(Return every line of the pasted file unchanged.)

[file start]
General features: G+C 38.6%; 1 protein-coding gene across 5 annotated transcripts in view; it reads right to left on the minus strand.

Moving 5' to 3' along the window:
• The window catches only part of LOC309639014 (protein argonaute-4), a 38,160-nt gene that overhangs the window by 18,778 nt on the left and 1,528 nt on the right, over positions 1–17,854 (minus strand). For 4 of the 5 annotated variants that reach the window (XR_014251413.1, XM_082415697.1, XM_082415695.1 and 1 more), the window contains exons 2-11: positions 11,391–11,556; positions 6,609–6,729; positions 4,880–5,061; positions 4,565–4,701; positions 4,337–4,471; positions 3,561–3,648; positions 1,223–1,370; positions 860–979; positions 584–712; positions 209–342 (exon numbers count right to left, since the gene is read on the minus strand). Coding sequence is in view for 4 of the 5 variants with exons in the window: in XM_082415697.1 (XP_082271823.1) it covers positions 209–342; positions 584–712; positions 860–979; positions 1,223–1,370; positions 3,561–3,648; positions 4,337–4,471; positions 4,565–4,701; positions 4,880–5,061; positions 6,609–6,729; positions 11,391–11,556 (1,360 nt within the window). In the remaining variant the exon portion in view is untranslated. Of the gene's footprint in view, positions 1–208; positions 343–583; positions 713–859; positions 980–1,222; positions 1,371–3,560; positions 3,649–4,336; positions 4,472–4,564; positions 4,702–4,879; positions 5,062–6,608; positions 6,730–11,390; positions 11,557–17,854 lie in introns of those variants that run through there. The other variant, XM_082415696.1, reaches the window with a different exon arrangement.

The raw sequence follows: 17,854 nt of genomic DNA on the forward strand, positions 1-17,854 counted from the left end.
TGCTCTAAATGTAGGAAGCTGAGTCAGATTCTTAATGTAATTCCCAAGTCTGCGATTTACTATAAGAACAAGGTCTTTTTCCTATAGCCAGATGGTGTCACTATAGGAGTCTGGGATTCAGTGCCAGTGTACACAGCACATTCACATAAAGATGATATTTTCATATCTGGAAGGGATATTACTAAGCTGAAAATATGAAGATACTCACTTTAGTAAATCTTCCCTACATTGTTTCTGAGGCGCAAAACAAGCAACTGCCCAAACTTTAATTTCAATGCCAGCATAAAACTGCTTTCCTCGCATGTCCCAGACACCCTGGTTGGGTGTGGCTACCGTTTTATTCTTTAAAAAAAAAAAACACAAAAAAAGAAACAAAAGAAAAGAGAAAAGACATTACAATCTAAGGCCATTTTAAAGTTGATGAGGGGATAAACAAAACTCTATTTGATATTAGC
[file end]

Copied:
General features: G+C 38.6%; 1 protein-coding gene across 5 annotated transcripts in view; it reads right to left on the minus strand.

Moving 5' to 3' along the window:
• The window catches only part of LOC309639014 (protein argonaute-4), a 38,160-nt gene that overhangs the window by 18,778 nt on the left and 1,528 nt on the right, over positions 1–17,854 (minus strand). For 4 of the 5 annotated variants that reach the window (XR_014251413.1, XM_082415697.1, XM_082415695.1 and 1 more), the window contains exons 2-11: positions 11,391–11,556; positions 6,609–6,729; positions 4,880–5,061; positions 4,565–4,701; positions 4,337–4,471; positions 3,561–3,648; positions 1,223–1,370; positions 860–979; positions 584–712; positions 209–342 (exon numbers count right to left, since the gene is read on the minus strand). Coding sequence is in view for 4 of the 5 variants with exons in the window: in XM_082415697.1 (XP_082271823.1) it covers positions 209–342; positions 584–712; positions 860–979; positions 1,223–1,370; positions 3,561–3,648; positions 4,337–4,471; positions 4,565–4,701; positions 4,880–5,061; positions 6,609–6,729; positions 11,391–11,556 (1,360 nt within the window). In the remaining variant the exon portion in view is untranslated. Of the gene's footprint in view, positions 1–208; positions 343–583; positions 713–859; positions 980–1,222; positions 1,371–3,560; positions 3,649–4,336; positions 4,472–4,564; positions 4,702–4,879; positions 5,062–6,608; positions 6,730–11,390; positions 11,557–17,854 lie in introns of those variants that run through there. The other variant, XM_082415696.1, reaches the window with a different exon arrangement.

The raw sequence follows: 17,854 nt of genomic DNA on the forward strand, positions 1-17,854 counted from the left end.
TGCTCTAAATGTAGGAAGCTGAGTCAGATTCTTAATGTAATTCCCAAGTCTGCGATTTACTATAAGAACAAGGTCTTTTTCCTATAGCCAGATGGTGTCACTATAGGAGTCTGGGATTCAGTGCCAGTGTACACAGCACATTCACATAAAGATGATATTTTCATATCTGGAAGGGATATTACTAAGCTGAAAATATGAAGATACTCACTTTAGTAAATCTTCCCTACATTGTTTCTGAGGCGCAAAACAAGCAACTGCCCAAACTTTAATTTCAATGCCAGCATAAAACTGCTTTCCTCGCATGTCCCAGACACCCTGGTTGGGTGTGGCTACCGTTTTATTCTTTAAAAAAAAAAAACACAAAAAAAGAAACAAAAGAAAAGAGAAAAGACATTACAATCTAAGGCCATTTTAAAGTTGATGAGGGGATAAACAAAACTCTATTTGATATTAGC